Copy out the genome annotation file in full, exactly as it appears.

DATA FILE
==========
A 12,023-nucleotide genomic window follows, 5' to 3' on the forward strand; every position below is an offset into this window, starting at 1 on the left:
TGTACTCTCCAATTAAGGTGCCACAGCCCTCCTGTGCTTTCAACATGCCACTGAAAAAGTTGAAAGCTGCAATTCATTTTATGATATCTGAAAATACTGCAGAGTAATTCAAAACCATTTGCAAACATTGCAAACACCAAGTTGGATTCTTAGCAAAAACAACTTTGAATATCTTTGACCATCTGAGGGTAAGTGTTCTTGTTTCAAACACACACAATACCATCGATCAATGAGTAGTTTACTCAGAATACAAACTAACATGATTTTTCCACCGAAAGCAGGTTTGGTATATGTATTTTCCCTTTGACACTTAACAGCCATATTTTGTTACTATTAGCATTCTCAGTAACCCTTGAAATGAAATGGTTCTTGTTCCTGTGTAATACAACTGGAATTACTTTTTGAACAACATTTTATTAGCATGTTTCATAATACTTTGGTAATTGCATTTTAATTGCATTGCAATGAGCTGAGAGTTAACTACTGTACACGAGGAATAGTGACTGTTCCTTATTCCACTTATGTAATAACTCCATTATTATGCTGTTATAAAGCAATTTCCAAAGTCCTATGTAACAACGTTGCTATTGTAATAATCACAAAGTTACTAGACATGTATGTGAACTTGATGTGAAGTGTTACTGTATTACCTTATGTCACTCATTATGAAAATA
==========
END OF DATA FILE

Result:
A 12,023-nucleotide genomic window follows, 5' to 3' on the forward strand; every position below is an offset into this window, starting at 1 on the left:
TGTACTCTCCAATTAAGGTGCCACAGCCCTCCTGTGCTTTCAACATGCCACTGAAAAAGTTGAAAGCTGCAATTCATTTTATGATATCTGAAAATACTGCAGAGTAATTCAAAACCATTTGCAAACATTGCAAACACCAAGTTGGATTCTTAGCAAAAACAACTTTGAATATCTTTGACCATCTGAGGGTAAGTGTTCTTGTTTCAAACACACACAATACCATCGATCAATGAGTAGTTTACTCAGAATACAAACTAACATGATTTTTCCACCGAAAGCAGGTTTGGTATATGTATTTTCCCTTTGACACTTAACAGCCATATTTTGTTACTATTAGCATTCTCAGTAACCCTTGAAATGAAATGGTTCTTGTTCCTGTGTAATACAACTGGAATTACTTTTTGAACAACATTTTATTAGCATGTTTCATAATACTTTGGTAATTGCATTTTAATTGCATTGCAATGAGCTGAGAGTTAACTACTGTACACGAGGAATAGTGACTGTTCCTTATTCCACTTATGTAATAACTCCATTATTATGCTGTTATAAAGCAATTTCCAAAGTCCTATGTAACAACGTTGCTATTGTAATAATCACAAAGTTACTAGACATGTATGTGAACTTGATGTGAAGTGTTACTGTATTACCTTATGTCACTCATTATGAAAATA